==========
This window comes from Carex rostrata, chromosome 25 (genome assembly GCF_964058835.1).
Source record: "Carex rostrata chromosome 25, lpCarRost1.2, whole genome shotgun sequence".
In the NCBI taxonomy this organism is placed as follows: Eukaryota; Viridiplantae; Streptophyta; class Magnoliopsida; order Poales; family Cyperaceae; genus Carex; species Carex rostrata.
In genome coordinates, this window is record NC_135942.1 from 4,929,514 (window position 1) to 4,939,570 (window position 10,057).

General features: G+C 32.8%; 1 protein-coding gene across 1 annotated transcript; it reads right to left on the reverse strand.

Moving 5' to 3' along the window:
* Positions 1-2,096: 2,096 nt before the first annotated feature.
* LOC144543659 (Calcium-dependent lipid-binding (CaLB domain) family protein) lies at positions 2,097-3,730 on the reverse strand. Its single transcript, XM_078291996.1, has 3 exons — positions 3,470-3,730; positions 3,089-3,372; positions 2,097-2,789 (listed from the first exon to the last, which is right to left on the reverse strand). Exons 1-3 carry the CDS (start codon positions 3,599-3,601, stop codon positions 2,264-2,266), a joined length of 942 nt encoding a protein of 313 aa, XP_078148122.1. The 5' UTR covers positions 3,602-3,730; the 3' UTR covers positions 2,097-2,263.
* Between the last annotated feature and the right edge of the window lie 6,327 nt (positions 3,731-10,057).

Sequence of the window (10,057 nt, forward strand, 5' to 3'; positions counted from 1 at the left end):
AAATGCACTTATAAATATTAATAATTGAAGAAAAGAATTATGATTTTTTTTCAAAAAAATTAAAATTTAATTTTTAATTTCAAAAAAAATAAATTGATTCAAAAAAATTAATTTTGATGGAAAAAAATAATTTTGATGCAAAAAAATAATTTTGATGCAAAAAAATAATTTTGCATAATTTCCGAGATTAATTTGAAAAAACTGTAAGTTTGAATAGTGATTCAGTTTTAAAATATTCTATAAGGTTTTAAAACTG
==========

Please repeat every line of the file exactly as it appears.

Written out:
This window comes from Carex rostrata, chromosome 25 (genome assembly GCF_964058835.1).
Source record: "Carex rostrata chromosome 25, lpCarRost1.2, whole genome shotgun sequence".
In the NCBI taxonomy this organism is placed as follows: Eukaryota; Viridiplantae; Streptophyta; class Magnoliopsida; order Poales; family Cyperaceae; genus Carex; species Carex rostrata.
In genome coordinates, this window is record NC_135942.1 from 4,929,514 (window position 1) to 4,939,570 (window position 10,057).

General features: G+C 32.8%; 1 protein-coding gene across 1 annotated transcript; it reads right to left on the reverse strand.

Moving 5' to 3' along the window:
* Positions 1-2,096: 2,096 nt before the first annotated feature.
* LOC144543659 (Calcium-dependent lipid-binding (CaLB domain) family protein) lies at positions 2,097-3,730 on the reverse strand. Its single transcript, XM_078291996.1, has 3 exons — positions 3,470-3,730; positions 3,089-3,372; positions 2,097-2,789 (listed from the first exon to the last, which is right to left on the reverse strand). Exons 1-3 carry the CDS (start codon positions 3,599-3,601, stop codon positions 2,264-2,266), a joined length of 942 nt encoding a protein of 313 aa, XP_078148122.1. The 5' UTR covers positions 3,602-3,730; the 3' UTR covers positions 2,097-2,263.
* Between the last annotated feature and the right edge of the window lie 6,327 nt (positions 3,731-10,057).

Sequence of the window (10,057 nt, forward strand, 5' to 3'; positions counted from 1 at the left end):
AAATGCACTTATAAATATTAATAATTGAAGAAAAGAATTATGATTTTTTTTCAAAAAAATTAAAATTTAATTTTTAATTTCAAAAAAAATAAATTGATTCAAAAAAATTAATTTTGATGGAAAAAAATAATTTTGATGCAAAAAAATAATTTTGATGCAAAAAAATAATTTTGCATAATTTCCGAGATTAATTTGAAAAAACTGTAAGTTTGAATAGTGATTCAGTTTTAAAATATTCTATAAGGTTTTAAAACTG